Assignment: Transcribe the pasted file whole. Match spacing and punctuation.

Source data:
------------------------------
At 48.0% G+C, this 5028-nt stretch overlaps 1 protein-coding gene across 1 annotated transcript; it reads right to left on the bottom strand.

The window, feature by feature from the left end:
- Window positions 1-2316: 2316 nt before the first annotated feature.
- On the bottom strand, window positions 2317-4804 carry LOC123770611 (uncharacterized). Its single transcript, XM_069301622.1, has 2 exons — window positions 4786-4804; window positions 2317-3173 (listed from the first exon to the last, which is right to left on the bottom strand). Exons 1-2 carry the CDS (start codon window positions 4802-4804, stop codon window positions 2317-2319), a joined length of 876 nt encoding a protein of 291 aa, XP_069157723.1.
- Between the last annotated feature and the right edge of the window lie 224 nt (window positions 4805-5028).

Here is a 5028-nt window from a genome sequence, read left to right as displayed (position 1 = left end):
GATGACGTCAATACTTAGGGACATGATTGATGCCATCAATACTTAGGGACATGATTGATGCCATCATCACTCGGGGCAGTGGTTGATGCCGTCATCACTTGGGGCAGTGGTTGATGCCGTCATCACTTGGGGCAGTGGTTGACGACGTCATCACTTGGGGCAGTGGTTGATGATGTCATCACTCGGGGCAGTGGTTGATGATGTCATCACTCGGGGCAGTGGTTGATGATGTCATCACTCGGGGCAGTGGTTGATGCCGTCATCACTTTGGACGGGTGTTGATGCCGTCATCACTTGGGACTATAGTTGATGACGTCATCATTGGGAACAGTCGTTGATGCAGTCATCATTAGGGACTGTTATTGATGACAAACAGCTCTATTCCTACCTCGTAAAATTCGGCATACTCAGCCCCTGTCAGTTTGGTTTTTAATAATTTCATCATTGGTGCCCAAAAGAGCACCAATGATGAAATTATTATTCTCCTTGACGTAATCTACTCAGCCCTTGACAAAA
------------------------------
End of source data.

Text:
At 48.0% G+C, this 5028-nt stretch overlaps 1 protein-coding gene across 1 annotated transcript; it reads right to left on the bottom strand.

The window, feature by feature from the left end:
- Window positions 1-2316: 2316 nt before the first annotated feature.
- On the bottom strand, window positions 2317-4804 carry LOC123770611 (uncharacterized). Its single transcript, XM_069301622.1, has 2 exons — window positions 4786-4804; window positions 2317-3173 (listed from the first exon to the last, which is right to left on the bottom strand). Exons 1-2 carry the CDS (start codon window positions 4802-4804, stop codon window positions 2317-2319), a joined length of 876 nt encoding a protein of 291 aa, XP_069157723.1.
- Between the last annotated feature and the right edge of the window lie 224 nt (window positions 4805-5028).

Here is a 5028-nt window from a genome sequence, read left to right as displayed (position 1 = left end):
GATGACGTCAATACTTAGGGACATGATTGATGCCATCAATACTTAGGGACATGATTGATGCCATCATCACTCGGGGCAGTGGTTGATGCCGTCATCACTTGGGGCAGTGGTTGATGCCGTCATCACTTGGGGCAGTGGTTGACGACGTCATCACTTGGGGCAGTGGTTGATGATGTCATCACTCGGGGCAGTGGTTGATGATGTCATCACTCGGGGCAGTGGTTGATGATGTCATCACTCGGGGCAGTGGTTGATGCCGTCATCACTTTGGACGGGTGTTGATGCCGTCATCACTTGGGACTATAGTTGATGACGTCATCATTGGGAACAGTCGTTGATGCAGTCATCATTAGGGACTGTTATTGATGACAAACAGCTCTATTCCTACCTCGTAAAATTCGGCATACTCAGCCCCTGTCAGTTTGGTTTTTAATAATTTCATCATTGGTGCCCAAAAGAGCACCAATGATGAAATTATTATTCTCCTTGACGTAATCTACTCAGCCCTTGACAAAA